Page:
• Monday, Mar 27, 2023
  • Last Update : 09:54 am

Govt approves human trial of Chinese Covid-19 vaccine in Bangladesh

  • Published at 09:17 am August 27th, 2020
covid-19 vaccine
Representational photo: Bigstock

icddr,b has been approved to conduct the trial of the vaccine, developed by Sinovac

The government has given approval to the phase 3, or human, trial of a Covid-19 vaccine in Bangladesh, developed by the Chinese company Sinovac Biotech Ltd.

Health Minister Zahid Maleque made the announcement during an online press briefing on Thursday afternoon, following an online meeting with top officials of the Chinese embassy in Dhaka.

“We have given approval for a human trial of the Covid-19 vaccine after examining all necessary research protocols,” the minister said at the briefing.

He did not specify when the trial would begin, but said it would begin soon.

The International Centre for Diarrhoeal Disease Research, Bangladesh (icddr,b) will provide logistical support in conducting the trial in the country.

“We have decided that doctors, nurses and health workers will get priority in the vaccine trials," the minister said. “The Chinese company will bear the cost of the vaccine and trial process.”

Chinese citizens who are working in Bangladesh will also participate in the vaccine trial, he added.

The health minister further said that he had a detailed meeting with Chinese Ambassador to Bangladesh Li Jiming. The minister told the ambassador to start the process for the trial.

“We will get some 100,000 vaccine equipment for the trial,” Zahid said. “The government believes that this trial will enable Bangladesh to become a priority in terms of vaccine sales.”

When contacted, AKM Tariful Islam Khan, media manager of icddr,b, said on Thursday: “We appreciate the government of Bangladesh for taking time to evaluate our application for the phase 3 trial of Sinovac’s Covid-19 vaccine critically, and give approval for the trial.”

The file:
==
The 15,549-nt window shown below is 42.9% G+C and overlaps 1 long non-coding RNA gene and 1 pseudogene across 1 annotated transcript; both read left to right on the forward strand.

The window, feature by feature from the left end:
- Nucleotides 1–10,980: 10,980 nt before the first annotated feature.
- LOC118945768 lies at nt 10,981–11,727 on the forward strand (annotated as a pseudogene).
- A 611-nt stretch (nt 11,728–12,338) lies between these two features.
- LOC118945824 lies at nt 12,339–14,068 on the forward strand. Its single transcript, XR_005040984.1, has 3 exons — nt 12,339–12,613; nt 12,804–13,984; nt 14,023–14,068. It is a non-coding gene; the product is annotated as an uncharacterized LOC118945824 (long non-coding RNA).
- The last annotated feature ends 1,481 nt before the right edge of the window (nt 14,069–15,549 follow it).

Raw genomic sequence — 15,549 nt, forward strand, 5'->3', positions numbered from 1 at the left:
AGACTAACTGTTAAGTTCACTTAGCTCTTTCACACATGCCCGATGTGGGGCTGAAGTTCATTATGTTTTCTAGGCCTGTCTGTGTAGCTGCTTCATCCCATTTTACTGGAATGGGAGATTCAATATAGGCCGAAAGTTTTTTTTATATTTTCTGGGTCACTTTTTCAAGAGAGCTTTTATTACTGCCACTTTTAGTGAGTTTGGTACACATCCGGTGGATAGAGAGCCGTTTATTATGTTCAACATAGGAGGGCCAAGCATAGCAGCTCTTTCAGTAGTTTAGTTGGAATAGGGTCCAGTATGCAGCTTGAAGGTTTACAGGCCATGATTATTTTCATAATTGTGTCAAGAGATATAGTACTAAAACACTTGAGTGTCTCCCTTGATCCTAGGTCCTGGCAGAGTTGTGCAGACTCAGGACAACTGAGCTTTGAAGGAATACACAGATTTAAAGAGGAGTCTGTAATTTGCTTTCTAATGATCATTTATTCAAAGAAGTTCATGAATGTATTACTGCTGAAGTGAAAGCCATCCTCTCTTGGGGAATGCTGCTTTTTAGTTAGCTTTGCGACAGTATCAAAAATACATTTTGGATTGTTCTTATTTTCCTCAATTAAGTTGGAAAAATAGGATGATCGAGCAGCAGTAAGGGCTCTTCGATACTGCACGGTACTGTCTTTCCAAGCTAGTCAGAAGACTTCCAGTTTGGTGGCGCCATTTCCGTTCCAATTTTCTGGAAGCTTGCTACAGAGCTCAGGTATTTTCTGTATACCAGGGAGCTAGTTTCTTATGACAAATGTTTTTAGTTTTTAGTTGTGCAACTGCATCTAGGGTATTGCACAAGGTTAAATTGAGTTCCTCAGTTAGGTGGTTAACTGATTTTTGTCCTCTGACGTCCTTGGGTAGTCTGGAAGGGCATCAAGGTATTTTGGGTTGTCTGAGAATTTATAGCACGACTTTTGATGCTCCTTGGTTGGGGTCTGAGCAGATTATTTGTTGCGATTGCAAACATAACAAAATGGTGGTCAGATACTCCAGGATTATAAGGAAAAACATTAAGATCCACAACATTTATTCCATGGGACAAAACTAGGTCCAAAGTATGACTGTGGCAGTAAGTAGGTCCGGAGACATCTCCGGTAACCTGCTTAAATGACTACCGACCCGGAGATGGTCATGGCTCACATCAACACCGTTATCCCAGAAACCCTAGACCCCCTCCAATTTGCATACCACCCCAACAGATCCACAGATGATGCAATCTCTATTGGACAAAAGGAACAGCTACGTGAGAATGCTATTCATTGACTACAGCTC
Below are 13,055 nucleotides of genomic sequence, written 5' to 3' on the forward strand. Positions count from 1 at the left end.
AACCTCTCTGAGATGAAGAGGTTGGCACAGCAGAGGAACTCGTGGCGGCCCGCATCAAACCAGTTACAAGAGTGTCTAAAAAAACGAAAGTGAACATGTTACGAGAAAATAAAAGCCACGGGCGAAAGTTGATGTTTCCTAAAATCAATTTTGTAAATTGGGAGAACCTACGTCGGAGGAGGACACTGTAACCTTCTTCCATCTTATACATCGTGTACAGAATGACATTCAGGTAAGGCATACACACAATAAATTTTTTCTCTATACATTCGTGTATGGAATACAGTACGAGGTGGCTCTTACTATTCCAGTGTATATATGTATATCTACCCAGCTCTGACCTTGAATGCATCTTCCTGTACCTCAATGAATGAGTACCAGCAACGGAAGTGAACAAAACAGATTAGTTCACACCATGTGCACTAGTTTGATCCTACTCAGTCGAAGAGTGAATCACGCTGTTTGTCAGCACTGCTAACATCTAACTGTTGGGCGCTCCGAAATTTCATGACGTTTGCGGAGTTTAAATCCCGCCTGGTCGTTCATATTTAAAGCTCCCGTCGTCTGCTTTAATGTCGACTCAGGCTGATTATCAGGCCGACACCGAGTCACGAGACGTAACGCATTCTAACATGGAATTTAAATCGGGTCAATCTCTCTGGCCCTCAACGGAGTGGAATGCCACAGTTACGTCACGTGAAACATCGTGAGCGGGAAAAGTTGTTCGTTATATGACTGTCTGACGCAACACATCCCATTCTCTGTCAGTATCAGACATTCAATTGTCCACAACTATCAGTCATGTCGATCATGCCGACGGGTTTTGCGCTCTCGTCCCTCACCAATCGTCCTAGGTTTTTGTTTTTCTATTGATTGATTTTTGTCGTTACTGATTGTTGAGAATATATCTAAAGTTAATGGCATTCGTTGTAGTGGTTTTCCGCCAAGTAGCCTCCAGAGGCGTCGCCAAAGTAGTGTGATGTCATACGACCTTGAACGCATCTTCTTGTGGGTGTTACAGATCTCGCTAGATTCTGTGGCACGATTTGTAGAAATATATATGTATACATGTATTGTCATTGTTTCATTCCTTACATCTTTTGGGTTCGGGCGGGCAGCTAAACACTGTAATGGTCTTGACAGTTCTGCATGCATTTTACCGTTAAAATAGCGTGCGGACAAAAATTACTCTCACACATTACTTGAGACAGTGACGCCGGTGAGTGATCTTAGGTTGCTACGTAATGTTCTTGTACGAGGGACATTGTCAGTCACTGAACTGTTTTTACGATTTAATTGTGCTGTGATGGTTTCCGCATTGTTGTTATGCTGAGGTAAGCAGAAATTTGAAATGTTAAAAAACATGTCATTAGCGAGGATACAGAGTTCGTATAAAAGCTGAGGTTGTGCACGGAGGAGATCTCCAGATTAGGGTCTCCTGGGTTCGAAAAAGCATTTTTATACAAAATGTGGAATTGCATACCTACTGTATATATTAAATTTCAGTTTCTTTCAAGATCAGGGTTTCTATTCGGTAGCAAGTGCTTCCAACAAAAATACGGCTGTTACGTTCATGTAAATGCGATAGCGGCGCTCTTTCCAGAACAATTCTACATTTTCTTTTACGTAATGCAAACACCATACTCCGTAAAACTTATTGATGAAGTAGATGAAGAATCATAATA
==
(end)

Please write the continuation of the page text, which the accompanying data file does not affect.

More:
The Chinese Foreign Ministry sent a letter to its Bangladesh counterpart on June 7, expressing keen interest in conducting clinical trials in Bangladesh.

Also Read: Covid-19: The global search for vaccines

Following that, the icddr,b submitted a protocol for the trial to the Bangladesh Medical Research Council (BMRC), an autonomous body that carries out research on medical and health sciences in the country, for ethical approval on June 26.  

On July 19, BMRC gave ethical approval to icddr,b to conduct Sinovac’s phase 3 trial in Bangladesh.

The trial was scheduled to begin in August, but on July 22, Health Minister Zahid Maleque said the government was still considering whether to allow the Chinese company to run the trial in Bangladesh.

“The government is keeping an eye on the effectiveness of Covid-19 vaccines being developed by other countries as well. We will make a final decision based on whichever option is best for the country,” the health minister had said then.

On August 4, Sinovac applied, seeking to conduct the phase 3 trial of its Covid-19 vaccine in Bangladesh, to the government through icddr,b.

The company said it would conduct the trial on 4,200 health workers from seven dedicated hospitals across the country, Health Services Division Secretary Abdul Mannan said at the time.

On August 12, the health minister said that the government was going to finalize its decision on the vaccine trial soon.

On August 18, during his sudden two-day visit to Bangladesh, Indian Foreign Secretary Harsh Vardhan Shringla said Bangladesh would be a priority recipient for the Covid-19 vaccine developed in India, in response to the request made by his Bangladesh counterpart Masud Bin Momen.